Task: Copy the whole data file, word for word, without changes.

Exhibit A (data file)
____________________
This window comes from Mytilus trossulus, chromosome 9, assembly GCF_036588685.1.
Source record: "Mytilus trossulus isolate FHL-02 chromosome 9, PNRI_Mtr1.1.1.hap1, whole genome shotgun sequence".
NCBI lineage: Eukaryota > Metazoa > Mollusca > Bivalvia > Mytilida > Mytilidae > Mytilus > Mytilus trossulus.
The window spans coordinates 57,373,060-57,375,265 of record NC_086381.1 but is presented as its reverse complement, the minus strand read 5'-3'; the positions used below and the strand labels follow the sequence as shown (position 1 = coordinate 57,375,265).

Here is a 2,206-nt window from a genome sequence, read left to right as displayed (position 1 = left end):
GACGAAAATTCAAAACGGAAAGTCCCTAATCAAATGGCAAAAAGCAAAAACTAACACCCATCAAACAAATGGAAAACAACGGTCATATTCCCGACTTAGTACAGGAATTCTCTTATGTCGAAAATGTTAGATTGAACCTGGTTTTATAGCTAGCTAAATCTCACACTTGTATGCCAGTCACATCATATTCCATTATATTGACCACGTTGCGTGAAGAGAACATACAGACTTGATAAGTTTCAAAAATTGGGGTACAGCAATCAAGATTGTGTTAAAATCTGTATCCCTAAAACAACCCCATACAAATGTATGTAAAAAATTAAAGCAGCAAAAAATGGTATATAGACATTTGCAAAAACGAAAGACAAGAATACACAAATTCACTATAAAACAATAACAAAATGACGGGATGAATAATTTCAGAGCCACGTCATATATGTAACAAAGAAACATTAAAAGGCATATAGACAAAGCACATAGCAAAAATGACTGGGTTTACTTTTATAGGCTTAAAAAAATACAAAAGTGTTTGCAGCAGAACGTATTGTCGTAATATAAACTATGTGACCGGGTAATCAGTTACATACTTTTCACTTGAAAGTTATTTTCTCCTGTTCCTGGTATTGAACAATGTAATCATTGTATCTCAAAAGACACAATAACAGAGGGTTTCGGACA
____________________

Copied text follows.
This window comes from Mytilus trossulus, chromosome 9, assembly GCF_036588685.1.
Source record: "Mytilus trossulus isolate FHL-02 chromosome 9, PNRI_Mtr1.1.1.hap1, whole genome shotgun sequence".
NCBI lineage: Eukaryota > Metazoa > Mollusca > Bivalvia > Mytilida > Mytilidae > Mytilus > Mytilus trossulus.
The window spans coordinates 57,373,060-57,375,265 of record NC_086381.1 but is presented as its reverse complement, the minus strand read 5'-3'; the positions used below and the strand labels follow the sequence as shown (position 1 = coordinate 57,375,265).

Here is a 2,206-nt window from a genome sequence, read left to right as displayed (position 1 = left end):
GACGAAAATTCAAAACGGAAAGTCCCTAATCAAATGGCAAAAAGCAAAAACTAACACCCATCAAACAAATGGAAAACAACGGTCATATTCCCGACTTAGTACAGGAATTCTCTTATGTCGAAAATGTTAGATTGAACCTGGTTTTATAGCTAGCTAAATCTCACACTTGTATGCCAGTCACATCATATTCCATTATATTGACCACGTTGCGTGAAGAGAACATACAGACTTGATAAGTTTCAAAAATTGGGGTACAGCAATCAAGATTGTGTTAAAATCTGTATCCCTAAAACAACCCCATACAAATGTATGTAAAAAATTAAAGCAGCAAAAAATGGTATATAGACATTTGCAAAAACGAAAGACAAGAATACACAAATTCACTATAAAACAATAACAAAATGACGGGATGAATAATTTCAGAGCCACGTCATATATGTAACAAAGAAACATTAAAAGGCATATAGACAAAGCACATAGCAAAAATGACTGGGTTTACTTTTATAGGCTTAAAAAAATACAAAAGTGTTTGCAGCAGAACGTATTGTCGTAATATAAACTATGTGACCGGGTAATCAGTTACATACTTTTCACTTGAAAGTTATTTTCTCCTGTTCCTGGTATTGAACAATGTAATCATTGTATCTCAAAAGACACAATAACAGAGGGTTTCGGACA